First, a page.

Obama points out economic downsides of Keystone XL
by Cassady Craighill
July 29, 2013
President Obama doesnt seem sold on the economic benefits of the Keystone XL pipeline, which would carry carbon-intensive tar-sands oil from Canada to the Gulf Coast for export.
First, he pointed out that Keystone would create few permanent jobs:
Republicans have said that this would be a big jobs generator. There is no evidence that thats true. And my hope would be that any reporter who is looking at the facts would take the time to confirm that the most realistic estimates are this might create maybe 2,000 jobs during the construction of the pipeline which might take a year or two and then after that were talking about somewhere between 50 and 100 jobs in a economy of 150 million working people. that is a blip relative to the need.
In fact, the draft environmental impact statement released by the State Department in March estimates that the pipeline wouldcreate just 35 permanent jobs[PDF].As of June 2013, there were11.7 millionAmericans unemployed. After Keystones built, wed be 0.0003 percent of the way toward solving that problem.
Second, Obama noted that the bulk of the oil that would travel through the pipeline would be shipped abroad, providing no benefit to Americans.
[T]hat oil is going to be piped down to the Gulf to be sold on the world oil markets, so it does not bring down gas prices here in the United States. In fact, it might actually cause some gas prices in the Midwest to go up where currently they cant ship some of that oil to world markets.
Yep. Earlier this month, a report from the nonprofit Consumer Watchdog found thatKeystone could raise gas pricesby as much as 40 cents a gallon in the Midwest. Areport released last yearby the Natural Resources Defense Council and two other groups also found that the pipeline would raise gas prices for North American drivers.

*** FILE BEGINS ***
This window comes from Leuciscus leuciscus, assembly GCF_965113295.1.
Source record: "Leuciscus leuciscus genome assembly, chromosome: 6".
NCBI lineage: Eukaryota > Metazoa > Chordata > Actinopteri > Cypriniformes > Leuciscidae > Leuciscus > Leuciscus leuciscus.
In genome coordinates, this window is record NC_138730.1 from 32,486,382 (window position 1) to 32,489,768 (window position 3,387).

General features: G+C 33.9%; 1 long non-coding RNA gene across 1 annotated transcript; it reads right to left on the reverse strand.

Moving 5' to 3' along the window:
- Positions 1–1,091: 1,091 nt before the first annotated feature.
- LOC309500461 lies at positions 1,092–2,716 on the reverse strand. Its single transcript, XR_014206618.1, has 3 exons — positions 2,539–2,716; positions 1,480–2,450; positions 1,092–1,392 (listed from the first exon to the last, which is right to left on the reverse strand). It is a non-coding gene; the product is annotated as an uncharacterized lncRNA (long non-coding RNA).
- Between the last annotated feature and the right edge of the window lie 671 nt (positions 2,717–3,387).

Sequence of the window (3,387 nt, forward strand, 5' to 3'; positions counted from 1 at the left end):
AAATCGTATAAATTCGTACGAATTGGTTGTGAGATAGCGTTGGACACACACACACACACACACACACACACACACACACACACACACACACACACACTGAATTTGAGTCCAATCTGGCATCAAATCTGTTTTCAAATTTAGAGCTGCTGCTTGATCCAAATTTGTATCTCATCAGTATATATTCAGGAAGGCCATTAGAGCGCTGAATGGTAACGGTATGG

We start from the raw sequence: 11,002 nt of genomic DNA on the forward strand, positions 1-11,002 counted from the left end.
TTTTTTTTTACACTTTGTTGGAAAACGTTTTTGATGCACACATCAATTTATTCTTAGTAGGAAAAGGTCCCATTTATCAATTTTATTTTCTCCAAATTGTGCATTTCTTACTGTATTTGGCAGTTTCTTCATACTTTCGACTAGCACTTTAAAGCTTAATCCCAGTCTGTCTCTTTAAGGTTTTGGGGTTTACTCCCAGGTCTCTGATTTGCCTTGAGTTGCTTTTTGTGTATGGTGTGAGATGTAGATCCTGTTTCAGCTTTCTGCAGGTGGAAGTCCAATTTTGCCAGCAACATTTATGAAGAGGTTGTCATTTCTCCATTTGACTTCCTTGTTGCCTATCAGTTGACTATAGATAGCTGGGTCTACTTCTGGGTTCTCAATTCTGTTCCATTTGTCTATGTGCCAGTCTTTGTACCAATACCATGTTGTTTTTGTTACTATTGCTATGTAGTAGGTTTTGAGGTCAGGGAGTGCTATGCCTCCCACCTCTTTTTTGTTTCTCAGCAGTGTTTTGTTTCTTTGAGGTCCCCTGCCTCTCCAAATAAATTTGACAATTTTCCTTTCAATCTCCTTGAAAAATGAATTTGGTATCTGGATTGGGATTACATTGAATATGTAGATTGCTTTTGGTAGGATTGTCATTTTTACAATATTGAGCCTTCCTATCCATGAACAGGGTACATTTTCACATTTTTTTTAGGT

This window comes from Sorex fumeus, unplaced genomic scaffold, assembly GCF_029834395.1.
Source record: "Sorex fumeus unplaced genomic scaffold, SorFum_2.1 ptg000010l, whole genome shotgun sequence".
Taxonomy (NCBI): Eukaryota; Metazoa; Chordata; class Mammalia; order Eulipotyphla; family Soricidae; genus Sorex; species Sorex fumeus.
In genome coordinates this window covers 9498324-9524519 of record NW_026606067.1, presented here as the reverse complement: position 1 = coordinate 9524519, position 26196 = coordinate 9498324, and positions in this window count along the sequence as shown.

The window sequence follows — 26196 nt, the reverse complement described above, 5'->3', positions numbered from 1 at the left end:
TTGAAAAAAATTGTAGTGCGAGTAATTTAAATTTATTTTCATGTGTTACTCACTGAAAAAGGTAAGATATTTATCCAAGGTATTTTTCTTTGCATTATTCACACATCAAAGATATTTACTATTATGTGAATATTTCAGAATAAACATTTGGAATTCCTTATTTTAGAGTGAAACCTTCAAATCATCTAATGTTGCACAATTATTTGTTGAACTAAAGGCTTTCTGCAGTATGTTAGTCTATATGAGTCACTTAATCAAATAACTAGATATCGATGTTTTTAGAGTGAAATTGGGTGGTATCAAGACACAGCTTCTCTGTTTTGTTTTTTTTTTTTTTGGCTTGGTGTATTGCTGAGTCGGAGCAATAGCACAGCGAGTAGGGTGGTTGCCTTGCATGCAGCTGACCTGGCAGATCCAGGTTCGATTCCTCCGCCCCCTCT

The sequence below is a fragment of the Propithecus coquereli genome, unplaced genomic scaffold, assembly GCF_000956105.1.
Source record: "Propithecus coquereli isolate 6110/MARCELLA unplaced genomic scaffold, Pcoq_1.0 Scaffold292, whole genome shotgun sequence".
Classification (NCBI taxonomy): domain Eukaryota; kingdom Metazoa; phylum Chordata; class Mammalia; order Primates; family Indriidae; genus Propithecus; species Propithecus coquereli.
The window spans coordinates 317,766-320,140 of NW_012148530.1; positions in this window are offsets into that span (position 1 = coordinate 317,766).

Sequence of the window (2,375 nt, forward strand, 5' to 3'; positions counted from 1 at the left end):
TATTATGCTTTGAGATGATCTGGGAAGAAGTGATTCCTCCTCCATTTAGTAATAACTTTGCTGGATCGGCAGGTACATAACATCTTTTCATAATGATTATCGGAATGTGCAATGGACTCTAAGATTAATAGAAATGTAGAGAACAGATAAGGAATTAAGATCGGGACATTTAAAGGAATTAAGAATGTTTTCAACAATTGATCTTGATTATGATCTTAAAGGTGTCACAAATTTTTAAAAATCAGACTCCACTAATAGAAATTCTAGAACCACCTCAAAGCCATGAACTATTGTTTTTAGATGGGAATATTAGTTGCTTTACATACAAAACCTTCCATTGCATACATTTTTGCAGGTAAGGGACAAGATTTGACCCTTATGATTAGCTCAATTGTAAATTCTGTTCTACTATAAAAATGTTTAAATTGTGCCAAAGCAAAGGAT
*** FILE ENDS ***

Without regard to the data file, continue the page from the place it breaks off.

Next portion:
As for the climate impacts of the project, Obamas message was more muddled.
NYT: Youve said that you would approve [Keystone] only if you could be assured it would not significantly exacerbate the problem of carbon in the atmosphere. Is there anything that Canada could do or the oil companies could do to offset that as a way of helping you to reach that decision?
MR. OBAMA: there is a potential benefit for us integrating further with a reliable ally to the north our energy supplies. But I meant what I said; Im going to evaluate this based on whether or not this is going to significantly contribute to carbon in our atmosphere. And there is no doubt that Canada at the source in those tar sands could potentially be doing more to mitigate carbon release.
NYT: And if they did, could that offset the concerns about the pipeline itself?
MR. OBAMA: We havent seen specific ideas or plans. But all of that will go into the mix in terms of John Kerrys decision or recommendation on this issue.
Theres that word again, significantly, the same word Obama used inhis big climate speecha month ago, when he first said that climate would be a factor as his administration decides whether to approve the pipeline. At that time, he said he would only OK it if this project does not significantly exacerbate the problem of carbon pollution. That statement can be, and has been, interpreted in many different ways. Asour David Roberts wrote, it has proven a kind of Rorschach blot for the energy world. Obamas new comments do nothing to de-Rorschach the matter.
Its notable that the president is trying to counterthe GOPs rah-rah rhetoricabout how Keystone will create tens of thousands of jobs and make the U.S. more energy secure. It shows, if nothing else, that Keystone opponents are making their case heard and changing the debate.
Maybe Obama is laying the groundwork for putting the kibosh on Keystone. Or maybe hes not.
Bottom line: We still dont know what hes going to decide. And we probablywont know for months.